Your DVDs Could Be Worth $500 or More – Here’s How to Sell Them
Do you have stacks of DVDs boxed away or taking up precious shelf space? DVDs are dinosaurs in the age of Netflix and chill, but you can turn that prehistoric plastic into cash – as much as $500 or more.
Let’s dive into the world of DVDs to show you what makes DVDs valuable, how to find the value of your DVDs, and where to sell your DVDs.
- The most valuable DVDs
- What makes a DVD valuable?
- How much are your DVDs worth?
- Where to sell old DVDs
- DVD selling tips
The most valuable DVDsHere are some of the highest prices paid for DVDs recently sold on eBay:
|Are your VHS & Beta tapes worth money? Find out|
In most cases, top dollar for an individual DVD is around $100. However, DVD box sets and promotional packaging can command even more. That said, most used DVDs are worth between $2 and $20, and many sell for around $5.
DVDs not worth much? Many phones are worth $100+. Find the value of your phone.
Valuable DVD box setsIntact DVD box sets in excellent condition can be worth hundreds of dollars. Consider the following recent eBay sales:
- Dragonball Z Dragon Box Complete DVD Set: $910
- Walt Disney Treasures: The Chronological Set: $432
- Gunsmoke Complete Series and Movie Collection: $530
- Unsolved Mysteries: The Ultimate Collection: $330
- Star Wars Trilogy Widescreen Theatrical Versions: $315
- The Real Ghostbusters Complete Series Firehouse Box Set: $400
|Do you have cash hiding in your house? Check out these 25 things you have stored away that could be worth a fortune|
Promotional packaging adds to DVD valuePromotional packaging adds value to many DVD sets, including the following that recently sold on eBay:
- Alien Quadrilogy 25th Anniversary Set: $398
- Die Hard Nakatomi Plaza Set: $243
- Harry Potter Wizard’s Collection: $699
- I, Robot Sonny Bust DVD Set: $325
|Did you know? Some Blu-Ray discs are worth hundreds. See what yours are worth|
- Metal SteelBook cases (a SteelBook edition of Star Wars: Rogue One recently sold for $69)
- Rare, out-of-print editions (an OOP director’s cut of The Last Chase recently sold for $99)
- Special exclusive editions with extras (a copy of a Target exclusive edition of Disney’s The Little Mermaid with DVD, BluRay, and 32-page storybook recently sold for $75)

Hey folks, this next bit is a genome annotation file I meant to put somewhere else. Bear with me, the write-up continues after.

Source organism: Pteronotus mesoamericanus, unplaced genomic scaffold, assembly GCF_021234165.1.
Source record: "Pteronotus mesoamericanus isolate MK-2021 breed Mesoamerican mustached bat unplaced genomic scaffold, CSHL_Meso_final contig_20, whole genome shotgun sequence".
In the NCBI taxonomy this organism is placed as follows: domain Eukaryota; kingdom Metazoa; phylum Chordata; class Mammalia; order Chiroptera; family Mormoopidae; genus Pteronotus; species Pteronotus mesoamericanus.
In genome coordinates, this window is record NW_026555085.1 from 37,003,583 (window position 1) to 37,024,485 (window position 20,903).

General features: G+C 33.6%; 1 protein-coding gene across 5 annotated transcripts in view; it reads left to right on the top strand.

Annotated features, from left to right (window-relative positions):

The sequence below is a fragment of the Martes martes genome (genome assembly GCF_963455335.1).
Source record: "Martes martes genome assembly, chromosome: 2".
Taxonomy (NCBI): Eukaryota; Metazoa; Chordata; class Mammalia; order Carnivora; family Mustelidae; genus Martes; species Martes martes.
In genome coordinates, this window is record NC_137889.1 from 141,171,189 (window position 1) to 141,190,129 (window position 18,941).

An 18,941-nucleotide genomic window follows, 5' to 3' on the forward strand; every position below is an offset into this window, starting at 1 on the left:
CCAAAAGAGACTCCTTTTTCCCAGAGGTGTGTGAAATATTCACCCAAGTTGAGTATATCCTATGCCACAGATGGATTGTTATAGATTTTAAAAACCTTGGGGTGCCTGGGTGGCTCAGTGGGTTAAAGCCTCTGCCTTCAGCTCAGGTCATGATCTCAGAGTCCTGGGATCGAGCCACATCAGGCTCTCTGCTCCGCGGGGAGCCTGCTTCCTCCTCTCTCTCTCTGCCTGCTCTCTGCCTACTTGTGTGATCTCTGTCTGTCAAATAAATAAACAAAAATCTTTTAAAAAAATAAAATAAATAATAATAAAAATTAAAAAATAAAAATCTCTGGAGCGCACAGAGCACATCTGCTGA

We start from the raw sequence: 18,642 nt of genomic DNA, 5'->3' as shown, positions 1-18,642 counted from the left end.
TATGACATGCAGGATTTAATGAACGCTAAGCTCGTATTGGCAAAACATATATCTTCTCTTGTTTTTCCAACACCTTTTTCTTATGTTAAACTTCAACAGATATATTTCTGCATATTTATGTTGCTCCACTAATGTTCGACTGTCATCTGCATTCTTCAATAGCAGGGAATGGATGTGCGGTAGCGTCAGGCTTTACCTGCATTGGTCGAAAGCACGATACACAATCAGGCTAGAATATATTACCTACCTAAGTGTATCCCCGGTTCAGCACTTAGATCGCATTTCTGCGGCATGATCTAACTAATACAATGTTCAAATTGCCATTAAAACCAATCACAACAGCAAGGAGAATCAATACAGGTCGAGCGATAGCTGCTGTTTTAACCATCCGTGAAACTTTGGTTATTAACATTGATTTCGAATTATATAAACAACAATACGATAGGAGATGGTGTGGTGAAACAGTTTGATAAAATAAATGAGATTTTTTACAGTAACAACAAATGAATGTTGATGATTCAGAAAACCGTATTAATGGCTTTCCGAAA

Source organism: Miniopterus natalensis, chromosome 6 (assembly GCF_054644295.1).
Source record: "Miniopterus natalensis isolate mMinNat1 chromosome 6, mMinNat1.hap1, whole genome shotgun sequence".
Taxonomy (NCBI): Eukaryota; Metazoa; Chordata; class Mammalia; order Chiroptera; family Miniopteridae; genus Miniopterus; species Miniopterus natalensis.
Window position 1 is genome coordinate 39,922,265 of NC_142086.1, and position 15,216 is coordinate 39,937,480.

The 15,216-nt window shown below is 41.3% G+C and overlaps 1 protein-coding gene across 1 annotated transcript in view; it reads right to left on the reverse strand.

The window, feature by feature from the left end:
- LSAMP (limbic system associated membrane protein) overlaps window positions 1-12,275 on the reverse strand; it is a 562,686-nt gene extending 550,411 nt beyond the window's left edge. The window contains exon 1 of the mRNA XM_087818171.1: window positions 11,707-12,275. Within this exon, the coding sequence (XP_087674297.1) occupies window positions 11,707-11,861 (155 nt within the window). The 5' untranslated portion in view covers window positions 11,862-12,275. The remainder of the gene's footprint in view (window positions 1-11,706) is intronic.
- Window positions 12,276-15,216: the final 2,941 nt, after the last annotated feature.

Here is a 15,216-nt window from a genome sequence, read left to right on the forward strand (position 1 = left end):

- DVDs in the Criterion Collection, especially the “white ring” editions (referring to a frosted inner circle found on the disc). The company releases non-exclusive, remastered DVD editions of rare and important movies with collector-friendly features like original aspect ratios and extras like actor and director commentaries. Examples include the original 1976 white ring edition of Salò (note: links to mature content some may find offensive), which is generally regarded as the world’s most valuable DVD and reportedly worth up to $500; and John Woo’s The Killer, which has sold for as much as $125.
- Ultra-rare DVDs. For example, 20 DVD copies of Matthew Barney’s art film series The Cremaster Cycle were created and sold for $100,000 each. In 2007, a copy of Cremaster 2 sold at a Sotheby’s auction for $571,000. It included a custom vitrine and handmade leather and sterling silver DVD case. Since DVDs like this were never intended for mass consumption, they are not the focal point of this article.
Of course, you don’t need to have a highly-collectible DVD or box set to make money from your collection; even though most DVDs are worth very little – anywhere from 50 cents to $5, with some going for $10 or $20 – if you have a lot of DVDs the total value can quickly add up.
Just ask Theo Kalomirakis, whose 15,000-title DVD collection is worth $300,000.
What makes DVDs valuable?Two factors combine to make a given DVD valuable: demand and rarity. Demand is typically driven by the popularity or noteworthiness of a movie, TV show, or franchise – the content of the DVD. Unique packaging, special features and bonuses, and complete series collections can increase demand for DVDs.